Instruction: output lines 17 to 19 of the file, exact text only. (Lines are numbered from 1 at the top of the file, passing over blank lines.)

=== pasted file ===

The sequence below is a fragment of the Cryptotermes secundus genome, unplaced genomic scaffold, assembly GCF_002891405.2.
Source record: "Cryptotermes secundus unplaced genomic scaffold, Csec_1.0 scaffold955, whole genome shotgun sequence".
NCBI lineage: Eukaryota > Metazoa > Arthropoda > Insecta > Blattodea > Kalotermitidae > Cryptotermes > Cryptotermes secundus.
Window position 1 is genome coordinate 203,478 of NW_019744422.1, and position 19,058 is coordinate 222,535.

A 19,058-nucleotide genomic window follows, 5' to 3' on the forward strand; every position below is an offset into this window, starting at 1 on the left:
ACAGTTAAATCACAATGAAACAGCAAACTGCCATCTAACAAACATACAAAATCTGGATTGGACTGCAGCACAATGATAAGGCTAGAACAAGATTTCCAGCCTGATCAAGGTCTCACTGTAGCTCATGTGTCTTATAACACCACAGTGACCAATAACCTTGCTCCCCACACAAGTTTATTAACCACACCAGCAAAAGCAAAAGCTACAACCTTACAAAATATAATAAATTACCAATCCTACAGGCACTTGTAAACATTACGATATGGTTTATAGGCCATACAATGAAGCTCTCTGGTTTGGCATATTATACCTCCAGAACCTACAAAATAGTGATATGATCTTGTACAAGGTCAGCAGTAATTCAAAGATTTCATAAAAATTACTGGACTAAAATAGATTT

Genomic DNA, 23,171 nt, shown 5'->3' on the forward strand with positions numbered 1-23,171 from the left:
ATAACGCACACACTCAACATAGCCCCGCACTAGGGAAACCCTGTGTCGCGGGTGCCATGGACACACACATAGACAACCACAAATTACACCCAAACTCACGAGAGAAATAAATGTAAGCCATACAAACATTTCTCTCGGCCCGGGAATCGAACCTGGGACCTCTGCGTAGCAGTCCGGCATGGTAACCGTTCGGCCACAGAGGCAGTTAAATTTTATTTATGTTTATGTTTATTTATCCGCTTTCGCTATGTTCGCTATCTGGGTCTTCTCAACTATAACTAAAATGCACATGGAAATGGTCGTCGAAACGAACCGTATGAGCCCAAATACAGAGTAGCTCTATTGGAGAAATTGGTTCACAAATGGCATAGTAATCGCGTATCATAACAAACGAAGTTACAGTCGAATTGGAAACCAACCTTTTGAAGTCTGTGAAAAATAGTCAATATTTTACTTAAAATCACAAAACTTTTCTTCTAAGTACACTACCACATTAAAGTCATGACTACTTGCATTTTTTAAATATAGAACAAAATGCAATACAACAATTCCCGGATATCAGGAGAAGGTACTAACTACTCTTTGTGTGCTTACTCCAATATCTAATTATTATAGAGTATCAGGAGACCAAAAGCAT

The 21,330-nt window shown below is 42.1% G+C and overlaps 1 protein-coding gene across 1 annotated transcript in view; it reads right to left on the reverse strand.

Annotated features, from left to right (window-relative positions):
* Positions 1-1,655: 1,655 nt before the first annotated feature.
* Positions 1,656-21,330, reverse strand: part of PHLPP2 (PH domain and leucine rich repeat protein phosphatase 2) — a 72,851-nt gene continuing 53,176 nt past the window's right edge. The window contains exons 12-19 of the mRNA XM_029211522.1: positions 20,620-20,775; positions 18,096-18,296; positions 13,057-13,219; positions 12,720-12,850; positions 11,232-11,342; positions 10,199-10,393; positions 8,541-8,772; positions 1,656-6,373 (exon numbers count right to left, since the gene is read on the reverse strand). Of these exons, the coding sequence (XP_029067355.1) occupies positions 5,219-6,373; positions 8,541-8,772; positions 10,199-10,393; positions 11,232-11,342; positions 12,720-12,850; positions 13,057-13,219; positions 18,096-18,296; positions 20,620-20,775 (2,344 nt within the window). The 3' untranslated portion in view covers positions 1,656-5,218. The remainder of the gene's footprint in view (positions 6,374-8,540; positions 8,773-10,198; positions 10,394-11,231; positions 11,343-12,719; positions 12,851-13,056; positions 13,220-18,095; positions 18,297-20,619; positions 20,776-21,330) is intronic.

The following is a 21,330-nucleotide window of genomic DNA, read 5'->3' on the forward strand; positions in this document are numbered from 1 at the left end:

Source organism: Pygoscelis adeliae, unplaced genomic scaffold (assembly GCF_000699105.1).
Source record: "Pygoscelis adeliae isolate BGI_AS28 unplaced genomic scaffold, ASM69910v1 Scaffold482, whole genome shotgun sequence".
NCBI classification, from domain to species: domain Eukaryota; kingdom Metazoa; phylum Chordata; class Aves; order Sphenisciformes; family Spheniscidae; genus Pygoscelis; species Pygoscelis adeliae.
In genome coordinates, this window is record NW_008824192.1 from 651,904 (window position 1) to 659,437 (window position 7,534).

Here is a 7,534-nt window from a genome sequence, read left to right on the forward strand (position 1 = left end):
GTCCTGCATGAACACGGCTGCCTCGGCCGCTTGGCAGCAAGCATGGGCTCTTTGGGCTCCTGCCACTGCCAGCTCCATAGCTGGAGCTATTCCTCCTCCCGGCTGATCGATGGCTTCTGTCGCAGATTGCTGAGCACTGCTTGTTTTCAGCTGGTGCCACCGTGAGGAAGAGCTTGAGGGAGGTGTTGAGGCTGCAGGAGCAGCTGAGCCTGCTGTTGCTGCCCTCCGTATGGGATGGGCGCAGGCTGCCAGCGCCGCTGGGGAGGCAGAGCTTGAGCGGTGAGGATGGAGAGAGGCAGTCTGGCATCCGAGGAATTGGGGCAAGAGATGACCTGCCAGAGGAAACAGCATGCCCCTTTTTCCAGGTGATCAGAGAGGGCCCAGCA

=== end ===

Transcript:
In genome coordinates, this window is record NW_008824192.1 from 651,904 (window position 1) to 659,437 (window position 7,534).

Here is a 7,534-nt window from a genome sequence, read left to right on the forward strand (position 1 = left end):
GTCCTGCATGAACACGGCTGCCTCGGCCGCTTGGCAGCAAGCATGGGCTCTTTGGGCTCCTGCCACTGCCAGCTCCATAGCTGGAGCTATTCCTCCTCCCGGCTGATCGATGGCTTCTGTCGCAGATTGCTGAGCACTGCTTGTTTTCAGCTGGTGCCACCGTGAGGAAGAGCTTGAGGGAGGTGTTGAGGCTGCAGGAGCAGCTGAGCCTGCTGTTGCTGCCCTCCGTATGGGATGGGCGCAGGCTGCCAGCGCCGCTGGGGAGGCAGAGCTTGAGCGGTGAGGATGGAGAGAGGCAGTCTGGCATCCGAGGAATTGGGGCAAGAGATGACCTGCCAGAGGAAACAGCATGCCCCTTTTTCCAGGTGATCAGAGAGGGCCCAGCA